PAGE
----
PITTSBURGH, PA - SEPTEMBER 7: Brett Jackson #7 of the Chicago Cubs scores on a throwing error against catcher Rod Barajas #26 of the Pittsburgh Pirates in the sixth inning during the game on September 7, 2012 at PNC Park in Pittsburgh, Pennsylvania. (Photo by Justin K. Aller/Getty Images)
I'm trying to come up with something creative for this one, but I've got nothing. I'm not even sure where to start. To say that this game was like a page out the 19-year losing streak does a disservice to most of the losing streak, which didn't feature many games that were this bad. If a bad game is like prune juice, this game was like prune juice concentrate. If a bad game is like the experience of a punk rock fan accidentally listening to some weird Crowded House B-side, this game was like this.
The first two numbers in the Pirates' linescore (two runs, four hits) added up to less than the third number (seven errors). Other than no-hitters (and hey, at least Travis Wood didn't manage to no-hit the Pirates tonight!), I can't recall the last time I've seen that.
The sixth inning shows how things essentially went. Brett Jackson reached on an infield single, then moved to second on a wild pitch. Then Josh Harrison threw to third on a fielder's choice, and Jackson was called safe on an extremely close play. Clint Hurdle came out and argued for about an hour before he finally got thrown out. Then Wood reached on a force attempt when Rod Barajas decided to try to get the runner at second (probably, as some in the gamethread pointed out, because he's shown such talent for throwing runners out at second this year), and made a poor throw. Then Jackson scored when Gaby Sanchez made a poor throw to the plate.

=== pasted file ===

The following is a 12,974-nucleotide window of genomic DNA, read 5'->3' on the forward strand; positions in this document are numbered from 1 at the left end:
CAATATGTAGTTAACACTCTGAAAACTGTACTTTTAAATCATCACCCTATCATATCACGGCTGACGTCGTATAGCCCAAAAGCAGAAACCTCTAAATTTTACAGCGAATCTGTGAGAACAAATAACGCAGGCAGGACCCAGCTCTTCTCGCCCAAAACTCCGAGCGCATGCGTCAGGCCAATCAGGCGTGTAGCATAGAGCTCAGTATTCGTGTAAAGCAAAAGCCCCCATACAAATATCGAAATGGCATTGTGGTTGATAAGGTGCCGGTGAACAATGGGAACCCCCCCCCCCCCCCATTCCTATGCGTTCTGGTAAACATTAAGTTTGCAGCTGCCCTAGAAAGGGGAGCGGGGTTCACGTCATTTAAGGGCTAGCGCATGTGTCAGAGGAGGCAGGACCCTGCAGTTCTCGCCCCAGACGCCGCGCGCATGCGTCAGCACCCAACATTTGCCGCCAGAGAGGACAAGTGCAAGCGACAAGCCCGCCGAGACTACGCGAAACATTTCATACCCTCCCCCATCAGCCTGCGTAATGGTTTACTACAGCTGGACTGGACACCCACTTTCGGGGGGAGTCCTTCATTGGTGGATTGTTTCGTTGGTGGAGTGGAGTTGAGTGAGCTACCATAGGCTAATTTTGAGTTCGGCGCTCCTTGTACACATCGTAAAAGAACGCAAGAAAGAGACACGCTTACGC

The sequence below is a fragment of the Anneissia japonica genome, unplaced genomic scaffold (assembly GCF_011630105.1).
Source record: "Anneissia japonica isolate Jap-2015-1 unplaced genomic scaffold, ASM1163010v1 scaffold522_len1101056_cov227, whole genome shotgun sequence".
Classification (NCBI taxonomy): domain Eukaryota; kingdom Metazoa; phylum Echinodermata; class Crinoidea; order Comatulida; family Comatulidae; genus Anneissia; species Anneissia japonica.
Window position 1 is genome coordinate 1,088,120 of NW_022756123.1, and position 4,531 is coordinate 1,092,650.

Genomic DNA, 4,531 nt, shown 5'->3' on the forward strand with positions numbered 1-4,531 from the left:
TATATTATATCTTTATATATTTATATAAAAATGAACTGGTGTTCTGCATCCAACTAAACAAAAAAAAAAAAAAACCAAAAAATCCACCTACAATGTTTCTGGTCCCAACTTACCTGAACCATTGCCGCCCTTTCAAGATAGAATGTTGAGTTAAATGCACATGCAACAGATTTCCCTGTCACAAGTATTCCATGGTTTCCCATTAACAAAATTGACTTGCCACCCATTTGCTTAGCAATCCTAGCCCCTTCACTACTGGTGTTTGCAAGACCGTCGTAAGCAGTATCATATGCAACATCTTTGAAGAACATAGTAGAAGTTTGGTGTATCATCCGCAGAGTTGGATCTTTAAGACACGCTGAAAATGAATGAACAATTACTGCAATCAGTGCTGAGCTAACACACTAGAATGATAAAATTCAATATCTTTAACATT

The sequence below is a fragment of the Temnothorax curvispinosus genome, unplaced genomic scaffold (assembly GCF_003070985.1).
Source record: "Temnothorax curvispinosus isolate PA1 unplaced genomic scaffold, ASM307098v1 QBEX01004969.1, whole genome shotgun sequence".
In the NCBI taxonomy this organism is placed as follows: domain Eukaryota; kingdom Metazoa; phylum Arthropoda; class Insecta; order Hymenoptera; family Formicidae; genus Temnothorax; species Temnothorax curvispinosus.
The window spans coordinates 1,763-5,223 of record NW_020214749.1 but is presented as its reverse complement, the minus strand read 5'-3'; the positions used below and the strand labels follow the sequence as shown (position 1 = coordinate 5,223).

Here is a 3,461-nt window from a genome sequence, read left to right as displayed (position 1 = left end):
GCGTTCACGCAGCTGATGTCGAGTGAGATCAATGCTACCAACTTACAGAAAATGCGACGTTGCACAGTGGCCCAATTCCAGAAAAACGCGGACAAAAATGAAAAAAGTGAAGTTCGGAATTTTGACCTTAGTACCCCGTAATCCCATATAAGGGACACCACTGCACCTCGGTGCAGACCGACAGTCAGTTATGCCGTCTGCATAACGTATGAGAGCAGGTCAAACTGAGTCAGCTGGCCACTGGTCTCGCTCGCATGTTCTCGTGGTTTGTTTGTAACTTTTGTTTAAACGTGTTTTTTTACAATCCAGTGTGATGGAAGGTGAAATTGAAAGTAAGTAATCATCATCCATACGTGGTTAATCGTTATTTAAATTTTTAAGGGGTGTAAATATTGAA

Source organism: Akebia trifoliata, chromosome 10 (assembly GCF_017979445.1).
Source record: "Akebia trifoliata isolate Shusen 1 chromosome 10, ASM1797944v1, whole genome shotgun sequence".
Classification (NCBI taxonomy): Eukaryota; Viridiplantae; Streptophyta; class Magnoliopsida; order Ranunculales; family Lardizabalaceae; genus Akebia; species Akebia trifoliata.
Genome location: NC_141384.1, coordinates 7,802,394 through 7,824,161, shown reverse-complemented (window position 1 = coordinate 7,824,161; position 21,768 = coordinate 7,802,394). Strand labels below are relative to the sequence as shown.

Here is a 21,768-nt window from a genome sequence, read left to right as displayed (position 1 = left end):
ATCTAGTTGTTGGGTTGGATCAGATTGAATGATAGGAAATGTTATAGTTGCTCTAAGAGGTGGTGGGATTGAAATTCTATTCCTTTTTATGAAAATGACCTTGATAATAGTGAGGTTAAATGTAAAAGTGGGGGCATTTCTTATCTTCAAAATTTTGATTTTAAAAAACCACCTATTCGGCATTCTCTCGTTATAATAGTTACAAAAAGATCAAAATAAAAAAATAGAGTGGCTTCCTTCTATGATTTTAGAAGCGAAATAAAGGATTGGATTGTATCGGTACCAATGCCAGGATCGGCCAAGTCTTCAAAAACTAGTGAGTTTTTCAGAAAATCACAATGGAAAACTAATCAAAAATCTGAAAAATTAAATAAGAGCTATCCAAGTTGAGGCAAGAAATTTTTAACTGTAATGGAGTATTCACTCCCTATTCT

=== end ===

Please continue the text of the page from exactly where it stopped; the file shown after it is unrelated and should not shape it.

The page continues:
At that point, Jeff Banister replaced A.J. Burnett with Justin Wilson and Barajas with Michael McKenry. It was just a routine double-switch, and of course Hurdle was out of the game at that point, but my first thought was that we might never see Barajas in a Pirates uniform again. That's not going to happen, of course, but it made sense as I was watching. Anyway, Wilson allowed a double and a walk to the only two batters he saw, at which point he was replaced by Chris Leroux, who finally got some guys out. It's amazing to me that the Cubs only got three runs in that inning. But the Cubs made up for it with five runs in the seventh, thanks to two more errors by the Pirates.
The Pirates only had one hit until the bottom of the eighth, at which point they finally scored a couple runs. In the process, they actually looked like they were trying, and McKenry in particular really seemed to want to get the team going, so good for them, and good for him. They didn't look lifeless for the entire game. Just most of it.
Again, though, beyond that, I'm not sure what to say. MLB.com's highlights make a point of not really showing teams doing things that are dumb, so whoever makes them must have been shrugging his or her shoulders at this one. Seven errors. Really. (And by the way, Brock Holt and Starling Marte made two each.) The Pirates haven't played much of their usual Bad News Bears baseball this year. But this game was like a recovering addict coming completely off the wagon. Let's hope the Bucs can climb back on tomorrow.